What requires 60 bales of straw, 10,000 feet of string, 200 neckties, 200 shirts, 200 pairs of pants, 100 pairs of panty hose, 100 belts, an assortment of yarn, buttons, wooden frames and nails, and two gallons of glue?

Those are the ingredients Mark Baron of Silver Spring needs for a a workshop in scarecrow design and construction. Wearing his trademark straw hat and red suspenders, Baron has been supervising such sessions since 1978.

During the workshops, as many as 100 participants sit on straw while they stuff, tie and glue together life-sized scarecrows. Baron, who bills himself as "the only living scarecrow artist," has seen more than 7,000 of the straw-stuffed creatures created in his workshops.

It can take from 30 minutes to several hours to make a scarecrow, depending on how detailed it becomes. The casual, walk-up workshops--held at schools, museums, festivals and shopping centers--generally last from four to six hours. Baron's fee varies, and is paid either by the sponsoring organization or by the participants. He trains volunteers shortly before each workshop begins, and they, in turn, supervise up to 20 participants each.

"It's instant art that can be explained in three minutes," says Baron.

But are his scarecrows works of art? Baron categorizes them as "three-dimensional, camouflaged sculptures in fabric and straw that are traditional rural folk art of individual design."

"There's no such thing as an artistically bad scarecrow," Baron claims. "The uglier it is, the better. Tall, short, funny or pretty, you can't lose." Scarecrows are often modeled after public figures as diverse as Dolly Parton and the late Moshe Dayan, or even after their makers' friends.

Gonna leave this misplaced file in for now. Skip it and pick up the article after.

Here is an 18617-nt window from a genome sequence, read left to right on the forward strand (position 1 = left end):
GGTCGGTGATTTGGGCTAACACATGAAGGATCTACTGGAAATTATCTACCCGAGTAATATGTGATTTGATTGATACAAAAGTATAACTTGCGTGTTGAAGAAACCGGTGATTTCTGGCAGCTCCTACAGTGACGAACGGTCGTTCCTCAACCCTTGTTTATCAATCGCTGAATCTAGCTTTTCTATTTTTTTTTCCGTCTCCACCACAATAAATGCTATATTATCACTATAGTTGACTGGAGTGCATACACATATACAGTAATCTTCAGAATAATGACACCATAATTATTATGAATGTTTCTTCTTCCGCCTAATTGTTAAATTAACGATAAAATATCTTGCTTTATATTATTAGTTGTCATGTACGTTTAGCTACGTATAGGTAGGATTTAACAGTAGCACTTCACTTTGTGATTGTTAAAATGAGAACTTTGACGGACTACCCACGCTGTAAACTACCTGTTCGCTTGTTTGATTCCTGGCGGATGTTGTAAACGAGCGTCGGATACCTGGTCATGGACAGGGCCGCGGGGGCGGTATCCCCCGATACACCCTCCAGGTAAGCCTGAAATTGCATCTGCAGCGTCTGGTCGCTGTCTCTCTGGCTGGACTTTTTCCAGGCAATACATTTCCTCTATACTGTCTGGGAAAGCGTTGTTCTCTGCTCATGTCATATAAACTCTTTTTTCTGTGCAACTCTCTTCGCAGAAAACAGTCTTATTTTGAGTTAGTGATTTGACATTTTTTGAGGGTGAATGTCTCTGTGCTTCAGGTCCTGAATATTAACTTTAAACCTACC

Halloween is the most popular day of the year for workshops, followed by May 1. Most of the workshops are held outdoors in grassy fields, according to Baron, but indoor classroom or gymnasium floors can be swept of extra straw in minutes.

One bale of straw, which costs about $3, yields four or five scarecrows, and Baron figures the cost for making a complete figure is $2.

When he ran a workshop at Hyattsville Elementary recently, each child brought 50 cents and an armful of old clothes. The youngsters, ranging from kindergarten to third grade, were delighted with the hay and some strayed from the task at hand to roll around the gymnasium floor in the straw. But with the help of their mothers and teachers, they produced scarecrows fine enough to grace any family's porch.

Baron conducts his workshops all over the nation, but lately he has concentrated on Maryland. He has scheduled a session this month at the Clifton T. Perkins Hospital Center in Jessup, an institution for the criminally insane. His workshop will be part of the Inside Out Arts Project, an art therapy program for inmates. A New York filmmaker plans to make a documentary of the event to show how scarecrow art can be used as therapy, Baron said.

To prepare for workshops, Baron visits branches of the Salvation Army and Volunteers of America to buy boxes of ties, belts and old clothes at bulk-rate prices.

His instructions for making a scarecrow are simple: Knot the cuffs of pant legs and shirt-sleeves with string or yarn; rip holes in both the button and buttonhole sides of the shirt; lace string or rope through the holes and knot tightly. Stuff the pants and shirt with straw. Rip holes at the bottom of the shirt and the top of the pants, lace together with string and knot. For a head, stuff the panty hose--which Baron obtains by the thousand from a hosiery outlet in Pennsylvania--with straw and decorate with a face. Hats, ties and belts are optional.

"Everyone enjoys making a scarecrow. Adults like it more than kids, since they haven't done anything like it for years," he says. "It is something uncomplicated, clean and familiar--something you think you'd never make."